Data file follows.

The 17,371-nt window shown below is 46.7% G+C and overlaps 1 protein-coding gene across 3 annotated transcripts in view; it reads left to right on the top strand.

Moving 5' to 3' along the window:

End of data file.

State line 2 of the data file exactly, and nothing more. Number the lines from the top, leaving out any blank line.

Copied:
Moving 5' to 3' along the window: